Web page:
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Newfoundland Lions Clubs want to get more youth involved in their work

Krysta Crane-Simms knows the benefits of having programs that help youth with their mental wellness.

She’s seen them work firsthand through her job in the mental-health and addictions field at a central Newfoundland youth treatment centre. 

Now Crane-Simms, from Grand Falls-Windsor, hopes to put her experience to use as the president of the Lions Club International KOPE — an acronym for Knights of Prevention and Education — Canada Cyber Lions Club. 

The idea is for this cyber club to offer training programs and resources for youth who want to help their peers. They want to bring in youth age 12 to 18.

“Our goal is to get teenagers to be positive leaders within their own community,” said Crane-Simms. 

Right now the group is sitting at 20 members, most of which are from Newfoundland and Labrador, although some are from across Canada. 

Over the last several months, Crane-Simms and the other members have been working with the American chapter of the cyber club on its goals and mandate. The group was officially chartered on Sept. 19. 

“We want to try to make a difference for our kids in the future,” said Crane-Simms. 

To help lead their members in helping turn youth into community leaders, the cyber Lions Club will offer them training sessions and give them information in the areas they want to help with. 

They’ll also develop programs with their goals in mind. 

“The goal is to get a club member in every province,” said Crane-Simms.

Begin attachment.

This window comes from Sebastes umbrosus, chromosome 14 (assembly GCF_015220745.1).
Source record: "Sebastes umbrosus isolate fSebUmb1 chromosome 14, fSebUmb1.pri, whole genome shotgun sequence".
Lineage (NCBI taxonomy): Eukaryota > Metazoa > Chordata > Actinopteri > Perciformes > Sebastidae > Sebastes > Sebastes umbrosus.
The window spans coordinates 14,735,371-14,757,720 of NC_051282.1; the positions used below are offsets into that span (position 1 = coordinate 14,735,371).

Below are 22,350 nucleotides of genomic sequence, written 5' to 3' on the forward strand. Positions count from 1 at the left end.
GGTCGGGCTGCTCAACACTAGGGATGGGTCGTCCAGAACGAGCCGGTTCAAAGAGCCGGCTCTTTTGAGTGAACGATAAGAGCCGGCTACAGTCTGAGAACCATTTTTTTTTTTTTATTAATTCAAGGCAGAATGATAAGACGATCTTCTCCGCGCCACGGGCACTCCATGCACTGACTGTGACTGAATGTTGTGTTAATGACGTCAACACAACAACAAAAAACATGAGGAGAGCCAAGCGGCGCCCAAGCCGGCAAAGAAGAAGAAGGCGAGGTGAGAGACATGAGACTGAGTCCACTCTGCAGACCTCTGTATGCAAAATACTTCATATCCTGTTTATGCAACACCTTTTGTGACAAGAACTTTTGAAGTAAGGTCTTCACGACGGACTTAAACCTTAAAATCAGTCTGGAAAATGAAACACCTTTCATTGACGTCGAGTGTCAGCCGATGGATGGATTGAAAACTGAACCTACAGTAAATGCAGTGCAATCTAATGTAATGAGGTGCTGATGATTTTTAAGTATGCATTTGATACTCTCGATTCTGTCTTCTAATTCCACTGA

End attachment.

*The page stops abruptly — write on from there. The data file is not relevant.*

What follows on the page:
Service organizations have been experiencing membership declines over the years, as older members retire, and new ones aren’t stepping up as readily as in the past. 

The Lions Club International has been no exception to this trend and is trying to bring in new members. 

The chartering of the Lions cyber club joins more than half a dozen new startups in the last four years. Just recently, the Baie Verte Peninsula Lions Club marked its return to club status when it was chartered in late August. 

Paul Baker, a past district governor and current new club specialist with the Lions Club, was one of those responsible for reviving the Grand Falls-Windsor chapter in 2018 after it fell by the wayside, and he hopes to do the same in Happy Valley-Goose Bay. 

Baker said they’re not sure what happened at the club in Happy Valley-Goose Bay, but when the Lions try to revive a chapter, they seek out entirely new members. 

“Some clubs just age out,” he said. “They don’t bring in new blood and eventually you just have a group of old men. We don’t try to save clubs like that, we establish a new club, with new blood and start it up again.” 

He said the key is finding activities that appeal to younger people, by which he means anyone under 50. Baker recently moved to St. Anthony from central Newfoundland and said the Botwood chapter, for example, has people of all ages and the club is thriving. 

Lions Club International isn’t new in Labrador, with branches in the southern and western parts of the peninsula. They’re also working on starting a new chapter in Port Hope Simpson, which Baker said looks promising so far.

He’ll be in Port Hope Simpson on Sunday to hold an information session for anyone interested. From there, he will hit the road to Happy Valley-Goose Bay. 

Baker said anyone who wants to get involved in either club should contact him via email at pdg711@gmail.com. 

 

Nicholas Mercer, Local Journalism Initiative Reporter, The Central Voice

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